Dangerous Knowledge.....? Or the limited knowledge is dangerous? ✌️

  3. A little knowledge in the wrong hands can and probably will it be dangerous. It happens every day in so many ways and for the most part if we only research what’s being said we may avoid many pitfalls that lie in front of us.

  4. The trivialization of knowledge in the wrong hands, even well meaning people, can result is those "stupid ways to die" videos, we tragically stumble across.

    When Physics, F=M*A and not wearing a Safety Belt coincide, no amount of warning can help that genius who knew better and simply refused to develop a good habit as they smash into the windshield with half a ton of force.

    Show these people a diagram of a vehicle collision at 40mph, and they will probably will doubt the diagram, and say that it is fake news.

    Imagine a Forum where random folks challenge Board Certified Physicians with similar analogues, that would make for an entertaining read.

    I have heard people say that Power Supply Chokes "slow down the music" and create "noise".
    While I hear others say that "music sounds better" in "High Humidity" rooms.

    The amount of creative misguided assumptions arise from the lack of understanding. It is the few who break open a textbook and calculator to "see for themselves" that there is an order to Science, that an Education is not a waste of time.

    Our fascinating Audio hobby starts early, when we suffered through Algebra and Trigonometry. The fault of the teachers is not showing the students how the knowledge is applied.

    And some Math teachers, teach the Math, but not real world applications of the Math.

    So who can blame the students for not realizing that they are being taught the keys understanding Matter and Reality, but turn them into Math Anxious citizens.

    The word Calculus, as evil as the IRS, and Ordinary Differential Equations, a life sentence of Hard Mental Stress behind a Desk.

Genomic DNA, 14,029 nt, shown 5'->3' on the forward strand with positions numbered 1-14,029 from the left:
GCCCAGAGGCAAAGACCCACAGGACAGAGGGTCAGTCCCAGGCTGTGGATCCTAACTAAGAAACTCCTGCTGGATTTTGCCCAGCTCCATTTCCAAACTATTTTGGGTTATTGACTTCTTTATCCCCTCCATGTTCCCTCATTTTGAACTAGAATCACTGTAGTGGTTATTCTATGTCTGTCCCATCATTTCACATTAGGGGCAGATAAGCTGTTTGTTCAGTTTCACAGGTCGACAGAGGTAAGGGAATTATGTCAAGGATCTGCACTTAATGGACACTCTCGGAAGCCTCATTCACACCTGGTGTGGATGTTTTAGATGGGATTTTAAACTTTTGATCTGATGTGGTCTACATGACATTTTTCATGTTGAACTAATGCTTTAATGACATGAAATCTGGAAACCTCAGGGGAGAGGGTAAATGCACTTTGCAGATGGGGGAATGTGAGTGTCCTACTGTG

Education, Health and Well Being in this age we live in, has somehow become distant, as we load up on supposing, instead of understanding, listening and proving.

    Imagine George Washington, walking into a modern classroom today and asking the class "What kind of Oil are you burning in those long white tubes on the ceiling"

  5. Actually, for DC electrical systems, the equations for hydraulic systems with incompressible fluids are almost identical. In fact the equation for a restrictor (equivalent to a resistor) is called “Lohm’s” law.

    I am just curious to what convoluted crap of a equation was used to get 192 Hz from 22 gauge wire.

  6. Many of life's tragedies result from people acting with good intentions but with incomplete knowledge. I am reminded of the building contractor who thought he was doing the owner a favor when he at no additional cost substituted a stiffer, thicker beam for the one specified by the structural engineer. It was a beam in a rigid frame where the beam ends are welded to the tops of columns. The stiffer beam introduced additional bending stresses into the relatively less stiff supporting columns. The additional stresses caused column failure and building collapse.

  7. In marketing the AudioQuest Monsoon power cable, an authorised, audiophile reseller of AudioQuest cables in the UK, uses the water analogy in explaining that the thicker the cable, the more current, or uncompressed current, will flow through it. This is what they state: